The Measure M half-cent sales tax hike goes into effect July 1 and a new report is calling for cities in southeast Los Angeles County to use a large share of the proceeds to make streets safer for pedestrians and bicyclists.
Titled “Southeast Cities Measure M Local Return: Creating People Friendly Funding Priorities,” the report details poor street conditions in the cities of Bell, Bell Gardens, Commerce, Cudahy, Huntington Park and Maywood that could be improved using Measure M revenue.
The report was released last month and is co-written by East Yard Communities for Environmental Justice and the southeast-based advocacy firm Urban Health Strategies, with support from the Los Angeles County Bicycle Coalition and Public Health Advocates.
“These communities need land use [and planning] that caters to bicyclists and pedestrians alongside vehicles,” says the report’s lead author, Bryan Moller. “It’s definitely tougher to incorporate the goods movement” that heavily impacts the region with a bike infrastructure, Moller acknowledges.
The nonprofit sponsors hope to convince the six southeast cities in the study there is much to be gained from committing 100 percent of their Measure M money for the next 10 years to “people friendly” improvements like dedicated bike lanes, sidewalk construction and widening and safe routes near schools. These types of improvements will make the region – which includes some of the most densely populated cities in the country – more livable and interconnected, especially in communities where heavy truck traffic is the norm, states the report.
A portion of the added sales tax revenue will be returned to the county’s 88 cities and unincorporated areas, using a funding formula based on population size. The remainder will go to fund Metro projects throughout the region.
Cities can use the funds for transportation projects such as local bus service, street and pothole repair, traffic signal synchronization, sidewalk repairs and bike lanes.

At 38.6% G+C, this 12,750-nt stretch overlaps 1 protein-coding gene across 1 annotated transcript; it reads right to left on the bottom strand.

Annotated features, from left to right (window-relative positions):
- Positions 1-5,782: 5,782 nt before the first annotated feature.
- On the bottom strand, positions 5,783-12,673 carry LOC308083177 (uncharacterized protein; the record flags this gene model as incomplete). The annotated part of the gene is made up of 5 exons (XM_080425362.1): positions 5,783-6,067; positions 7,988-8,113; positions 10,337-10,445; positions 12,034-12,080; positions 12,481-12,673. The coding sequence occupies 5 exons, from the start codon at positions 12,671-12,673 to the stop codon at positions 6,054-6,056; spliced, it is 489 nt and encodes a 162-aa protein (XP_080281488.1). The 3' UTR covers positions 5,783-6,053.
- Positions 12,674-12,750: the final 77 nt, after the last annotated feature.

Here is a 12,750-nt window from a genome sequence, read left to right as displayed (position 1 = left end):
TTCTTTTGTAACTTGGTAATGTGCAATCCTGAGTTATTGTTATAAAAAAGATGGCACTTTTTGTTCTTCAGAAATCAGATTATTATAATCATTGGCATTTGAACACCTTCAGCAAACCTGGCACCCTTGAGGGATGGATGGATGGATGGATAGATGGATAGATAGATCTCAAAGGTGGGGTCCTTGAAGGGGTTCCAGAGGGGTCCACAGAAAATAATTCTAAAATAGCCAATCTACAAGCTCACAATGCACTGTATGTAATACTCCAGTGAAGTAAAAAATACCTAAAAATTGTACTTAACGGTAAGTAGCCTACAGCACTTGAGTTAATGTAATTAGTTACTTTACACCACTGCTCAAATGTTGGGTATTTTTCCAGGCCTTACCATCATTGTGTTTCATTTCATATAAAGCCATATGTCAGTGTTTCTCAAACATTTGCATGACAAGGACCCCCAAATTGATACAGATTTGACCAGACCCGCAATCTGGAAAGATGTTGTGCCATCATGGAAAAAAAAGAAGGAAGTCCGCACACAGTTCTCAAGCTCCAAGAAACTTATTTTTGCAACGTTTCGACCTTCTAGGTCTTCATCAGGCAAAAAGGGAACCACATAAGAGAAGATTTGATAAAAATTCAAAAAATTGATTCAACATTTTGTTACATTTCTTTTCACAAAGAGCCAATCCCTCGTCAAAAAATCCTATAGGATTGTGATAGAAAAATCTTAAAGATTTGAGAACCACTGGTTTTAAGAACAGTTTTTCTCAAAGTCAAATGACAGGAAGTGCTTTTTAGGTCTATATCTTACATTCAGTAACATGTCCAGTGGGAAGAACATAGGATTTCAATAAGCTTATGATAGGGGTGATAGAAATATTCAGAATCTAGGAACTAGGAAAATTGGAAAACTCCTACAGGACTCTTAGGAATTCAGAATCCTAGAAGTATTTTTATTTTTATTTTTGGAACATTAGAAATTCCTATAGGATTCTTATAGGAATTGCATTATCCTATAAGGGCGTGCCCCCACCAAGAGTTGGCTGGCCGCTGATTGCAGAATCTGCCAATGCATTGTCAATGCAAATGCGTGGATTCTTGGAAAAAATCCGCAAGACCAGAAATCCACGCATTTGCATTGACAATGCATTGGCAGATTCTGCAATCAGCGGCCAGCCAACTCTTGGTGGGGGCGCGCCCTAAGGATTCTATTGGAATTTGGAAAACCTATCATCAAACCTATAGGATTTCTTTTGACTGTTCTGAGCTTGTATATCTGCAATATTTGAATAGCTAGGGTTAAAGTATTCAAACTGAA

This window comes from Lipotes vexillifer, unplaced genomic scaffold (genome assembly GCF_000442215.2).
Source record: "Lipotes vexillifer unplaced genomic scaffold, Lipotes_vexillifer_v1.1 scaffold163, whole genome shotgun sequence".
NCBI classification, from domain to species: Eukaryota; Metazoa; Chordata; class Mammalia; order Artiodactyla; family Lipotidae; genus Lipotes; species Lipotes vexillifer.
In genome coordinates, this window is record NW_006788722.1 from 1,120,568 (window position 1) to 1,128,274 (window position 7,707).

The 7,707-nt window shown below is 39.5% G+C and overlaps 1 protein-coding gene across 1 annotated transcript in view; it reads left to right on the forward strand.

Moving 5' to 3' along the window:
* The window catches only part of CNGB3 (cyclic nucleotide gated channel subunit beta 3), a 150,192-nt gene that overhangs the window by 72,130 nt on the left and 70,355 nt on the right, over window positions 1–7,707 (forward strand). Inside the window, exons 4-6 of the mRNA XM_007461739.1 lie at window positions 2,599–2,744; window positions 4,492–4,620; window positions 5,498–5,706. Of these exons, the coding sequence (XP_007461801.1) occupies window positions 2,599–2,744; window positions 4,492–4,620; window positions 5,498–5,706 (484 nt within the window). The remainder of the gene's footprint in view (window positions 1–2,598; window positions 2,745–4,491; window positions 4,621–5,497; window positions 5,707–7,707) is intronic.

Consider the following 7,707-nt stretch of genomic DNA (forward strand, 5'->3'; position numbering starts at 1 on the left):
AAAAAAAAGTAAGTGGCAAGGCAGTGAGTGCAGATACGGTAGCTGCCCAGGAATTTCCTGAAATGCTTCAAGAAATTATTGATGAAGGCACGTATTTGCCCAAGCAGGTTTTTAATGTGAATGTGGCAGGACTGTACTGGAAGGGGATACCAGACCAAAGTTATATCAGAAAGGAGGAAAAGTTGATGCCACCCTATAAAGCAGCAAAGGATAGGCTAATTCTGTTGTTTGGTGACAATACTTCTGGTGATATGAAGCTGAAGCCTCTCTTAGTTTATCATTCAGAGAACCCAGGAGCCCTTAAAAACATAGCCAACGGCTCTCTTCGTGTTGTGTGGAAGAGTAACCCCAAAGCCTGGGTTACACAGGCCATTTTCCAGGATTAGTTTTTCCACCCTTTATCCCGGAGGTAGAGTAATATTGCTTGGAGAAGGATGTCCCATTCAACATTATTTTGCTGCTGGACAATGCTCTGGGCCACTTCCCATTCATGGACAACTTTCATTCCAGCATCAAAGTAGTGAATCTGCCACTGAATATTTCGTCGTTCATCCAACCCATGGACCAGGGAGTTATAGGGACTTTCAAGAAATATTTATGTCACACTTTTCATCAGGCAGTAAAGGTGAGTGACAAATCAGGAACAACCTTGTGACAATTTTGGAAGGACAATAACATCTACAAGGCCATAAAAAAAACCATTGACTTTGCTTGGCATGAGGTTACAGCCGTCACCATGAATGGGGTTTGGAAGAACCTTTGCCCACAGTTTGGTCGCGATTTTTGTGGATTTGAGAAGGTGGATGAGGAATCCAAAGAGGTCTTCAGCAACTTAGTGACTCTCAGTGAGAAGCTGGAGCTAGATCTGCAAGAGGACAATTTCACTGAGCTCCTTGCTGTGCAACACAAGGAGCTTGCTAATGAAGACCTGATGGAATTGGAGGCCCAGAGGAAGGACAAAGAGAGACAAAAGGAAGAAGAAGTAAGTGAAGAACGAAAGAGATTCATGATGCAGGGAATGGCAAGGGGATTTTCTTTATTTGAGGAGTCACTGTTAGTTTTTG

Although many southeast area city officials criticized Measure M’s funding formula as unfair, voters in the area overwhelmingly approved the measure back in November with a 70 percent margin. Commerce, one of the more vocal opponents to the measure, argued it would be decades before southeast residents benefit from the added half-cent sales tax. They pointed out cities along the SR-710 corridor would receive less in tax proceeds even though their streets suffer the brunt of the damage caused by the region’s goods movement.
Nonetheless, “Local return is a huge opportunity for cities to create a sustainable funding source to plan and construct people friendly active transportation improvements,” according to the report.
Dedicating 100 percent of the new tax revenue to the types of street projects outlined in the report may seem like a lot, says Moller, but for cities like Commerce, which will receive only about $300,000 a year, the cumulative, 10-year total is far below the estimated $20 million in infrastructure repairs needed in some cities.
That’s why it’s vital that these cities collaborate to ensure continuity, he added.
“Their residents cross each other’s borders daily,” he said, “that’s why it’s super important to have complete corridors.”